Having documented the history behind the Fazekas-designed house-number units found all over San Francisco and the Bay Area, I am often asked for help by people wishing to restore their own. Such matters are not my forte. Fortunately, a reader named Sarah has offered a detailed description of the process of refurbishing a unit, and I present it here. (Have anything to add? Write me or post a comment below.)
After removing the unit from the house, this is what Sarah did:
Recently, a significant decision was made by my mom and stepdad to sell my grandmother’s house in the Sunset district. This decision started me off on my journey of restoring the address frame. I wanted to share my restoration process in case it helps others.
- First I used Citrusstrip to clean off all the old paint and grime with a putty knife and wire brush. The wire brush was a little too coarse and left some light scratches but it helped clean all the divots. I also cleaned the number tiles.
- With gloves and safety glasses on, I cleaned the parts in mineral spirits to remove any residue.
- To remove the hood, I ran into the issue of the top bolt and nut being rusted together so I had to use a Dremel tool to sand off the screw head. Luckily this worked without too much trouble. I replaced it with a screw and cap nut from Ace Hardware.
- Using black Rust-Oleum 2X Ultra Cover spray paint, I sprayed three coats on each piece and the back of the number tiles.
- A blank tile (spacer) on one end was missing, so I replaced it with a 1/2″ strip of brass, also from Ace, the length was cut with the Dremel tool.
- After a base coat on the number tiles, I decided to carefully hand-paint them, following the outline of the raised enamel numbers. ( I used the same spray paint, sprayed into cups, and brushed on — I don’t know if that’s the best way but it worked for me). [Alternatively, here is a brush-on paint for hand-work. –Ed.]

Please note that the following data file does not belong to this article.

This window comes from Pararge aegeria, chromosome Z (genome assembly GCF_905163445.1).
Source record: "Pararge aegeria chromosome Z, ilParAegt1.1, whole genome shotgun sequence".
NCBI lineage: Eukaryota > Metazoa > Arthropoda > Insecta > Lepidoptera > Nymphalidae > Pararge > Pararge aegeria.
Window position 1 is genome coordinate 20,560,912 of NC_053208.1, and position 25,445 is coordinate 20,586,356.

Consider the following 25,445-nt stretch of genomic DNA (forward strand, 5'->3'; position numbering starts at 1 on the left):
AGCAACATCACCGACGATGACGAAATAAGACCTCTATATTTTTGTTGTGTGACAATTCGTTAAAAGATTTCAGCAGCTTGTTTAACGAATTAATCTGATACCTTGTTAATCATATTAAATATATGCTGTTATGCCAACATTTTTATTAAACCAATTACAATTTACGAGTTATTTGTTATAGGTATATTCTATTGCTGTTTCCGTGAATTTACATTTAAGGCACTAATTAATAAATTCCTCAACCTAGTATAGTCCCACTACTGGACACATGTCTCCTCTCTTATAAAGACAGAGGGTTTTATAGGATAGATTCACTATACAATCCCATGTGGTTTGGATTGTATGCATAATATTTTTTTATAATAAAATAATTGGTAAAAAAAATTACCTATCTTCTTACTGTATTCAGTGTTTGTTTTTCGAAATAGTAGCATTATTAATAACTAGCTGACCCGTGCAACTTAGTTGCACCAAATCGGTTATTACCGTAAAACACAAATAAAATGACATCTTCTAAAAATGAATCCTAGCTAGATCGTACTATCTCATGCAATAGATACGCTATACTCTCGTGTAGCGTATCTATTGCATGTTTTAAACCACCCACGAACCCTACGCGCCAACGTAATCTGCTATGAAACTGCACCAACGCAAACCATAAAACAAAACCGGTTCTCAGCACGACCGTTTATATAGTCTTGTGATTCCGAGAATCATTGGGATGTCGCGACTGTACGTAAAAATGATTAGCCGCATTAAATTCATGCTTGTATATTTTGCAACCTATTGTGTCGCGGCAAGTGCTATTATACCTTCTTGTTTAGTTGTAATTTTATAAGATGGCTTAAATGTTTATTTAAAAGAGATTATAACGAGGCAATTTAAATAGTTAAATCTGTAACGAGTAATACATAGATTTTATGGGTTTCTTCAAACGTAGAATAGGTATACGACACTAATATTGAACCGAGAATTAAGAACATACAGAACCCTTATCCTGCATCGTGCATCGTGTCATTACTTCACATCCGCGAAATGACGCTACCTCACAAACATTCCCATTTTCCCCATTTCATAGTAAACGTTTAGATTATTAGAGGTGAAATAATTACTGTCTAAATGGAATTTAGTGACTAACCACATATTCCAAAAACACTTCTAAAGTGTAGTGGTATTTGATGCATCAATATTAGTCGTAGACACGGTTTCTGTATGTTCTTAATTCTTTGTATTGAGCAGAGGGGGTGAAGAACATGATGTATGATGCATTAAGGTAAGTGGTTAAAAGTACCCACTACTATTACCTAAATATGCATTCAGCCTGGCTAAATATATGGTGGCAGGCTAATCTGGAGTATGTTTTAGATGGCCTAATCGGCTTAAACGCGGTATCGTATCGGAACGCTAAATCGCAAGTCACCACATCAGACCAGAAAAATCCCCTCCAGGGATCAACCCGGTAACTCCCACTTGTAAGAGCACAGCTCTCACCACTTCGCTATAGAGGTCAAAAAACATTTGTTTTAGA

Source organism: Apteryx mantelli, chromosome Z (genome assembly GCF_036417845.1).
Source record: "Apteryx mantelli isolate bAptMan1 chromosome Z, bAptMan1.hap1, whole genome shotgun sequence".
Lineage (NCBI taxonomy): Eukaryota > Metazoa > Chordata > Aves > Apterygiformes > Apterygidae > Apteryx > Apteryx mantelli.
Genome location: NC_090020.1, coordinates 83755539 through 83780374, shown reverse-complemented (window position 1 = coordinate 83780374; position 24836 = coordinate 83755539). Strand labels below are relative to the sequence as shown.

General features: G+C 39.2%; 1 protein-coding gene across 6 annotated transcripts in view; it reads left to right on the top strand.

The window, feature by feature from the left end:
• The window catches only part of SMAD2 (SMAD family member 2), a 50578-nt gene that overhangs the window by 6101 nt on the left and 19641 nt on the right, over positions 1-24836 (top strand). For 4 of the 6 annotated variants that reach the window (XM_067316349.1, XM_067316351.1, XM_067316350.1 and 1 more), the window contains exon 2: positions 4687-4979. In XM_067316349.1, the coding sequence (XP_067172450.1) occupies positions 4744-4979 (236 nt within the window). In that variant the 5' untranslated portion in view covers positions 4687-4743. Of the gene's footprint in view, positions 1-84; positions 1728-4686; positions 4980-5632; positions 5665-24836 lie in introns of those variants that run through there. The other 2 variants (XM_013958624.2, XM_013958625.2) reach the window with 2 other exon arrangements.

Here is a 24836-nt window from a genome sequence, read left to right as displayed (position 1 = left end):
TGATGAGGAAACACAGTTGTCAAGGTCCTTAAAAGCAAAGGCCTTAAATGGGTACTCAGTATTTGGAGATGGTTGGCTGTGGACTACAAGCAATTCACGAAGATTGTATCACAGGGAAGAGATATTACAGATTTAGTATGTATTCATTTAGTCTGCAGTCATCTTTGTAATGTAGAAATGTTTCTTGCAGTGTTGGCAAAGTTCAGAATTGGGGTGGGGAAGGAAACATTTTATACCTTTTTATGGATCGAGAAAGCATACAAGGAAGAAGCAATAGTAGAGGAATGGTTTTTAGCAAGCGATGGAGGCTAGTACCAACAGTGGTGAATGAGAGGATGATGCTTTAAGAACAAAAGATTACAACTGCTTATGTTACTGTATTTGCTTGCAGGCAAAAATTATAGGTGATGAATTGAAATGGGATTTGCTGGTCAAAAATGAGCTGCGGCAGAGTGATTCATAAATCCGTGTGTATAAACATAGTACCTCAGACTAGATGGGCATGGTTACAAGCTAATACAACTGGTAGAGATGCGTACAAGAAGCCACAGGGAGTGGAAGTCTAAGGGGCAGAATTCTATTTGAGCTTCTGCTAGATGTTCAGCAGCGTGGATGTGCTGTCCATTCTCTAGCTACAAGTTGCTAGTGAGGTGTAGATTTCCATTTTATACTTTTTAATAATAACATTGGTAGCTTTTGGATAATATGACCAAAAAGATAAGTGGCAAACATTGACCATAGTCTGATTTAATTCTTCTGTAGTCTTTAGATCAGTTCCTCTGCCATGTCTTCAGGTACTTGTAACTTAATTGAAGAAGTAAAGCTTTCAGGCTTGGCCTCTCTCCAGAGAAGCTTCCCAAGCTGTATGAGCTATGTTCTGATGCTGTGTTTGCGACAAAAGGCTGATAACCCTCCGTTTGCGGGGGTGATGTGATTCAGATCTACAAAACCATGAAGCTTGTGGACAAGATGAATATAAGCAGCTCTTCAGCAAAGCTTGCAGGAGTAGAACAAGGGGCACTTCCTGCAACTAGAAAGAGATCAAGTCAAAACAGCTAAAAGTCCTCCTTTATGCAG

- The last step was to give everything a final clear coat with Rust-Oleum 2X gloss with UV protection. I also added some tape to the back so the end tile wouldn’t fall out again!
- To finish it off, my stepdad was able to replace the light socket and added an LED bulb, with help from this post on Tincrab.com, The ‘how to’ guide to restoring lights in SF house number signs.
Since we are selling the house it was truly a labor of love! Thank you again for your insightful content and dedication to preserving this unique bit of San Francisco’s history.
Thank you, Sarah!
Additionally, I offer this suggestion if the number tiles are lost or degraded. By searching on the term “American Art Metal Works” on eBay or other auction sites, it is possible to find units for sale, like this one recently. Number tiles used in the various styles of Fazekas’s frame designs are interchangeable.
Ohmega Salvage in Berkeley was a resource for parts until it closed earlier this year. But they offer a list of other Bay Area salvage resources here.
Anton Fazekas designed several different address units, and patented them in the late 1930s. His company American Art Metal Works, produced the units for tens of thousands of Bay Area houses, all through the 1940s and 1950s. Even as late as the 1960s these were affixed to new houses. Read more about Fazekas and his ‘little sculptures’ — and see lots of photos of creatively restored units (and a few failures) — in these posts.
Do you have your own technique or ideas? Write me.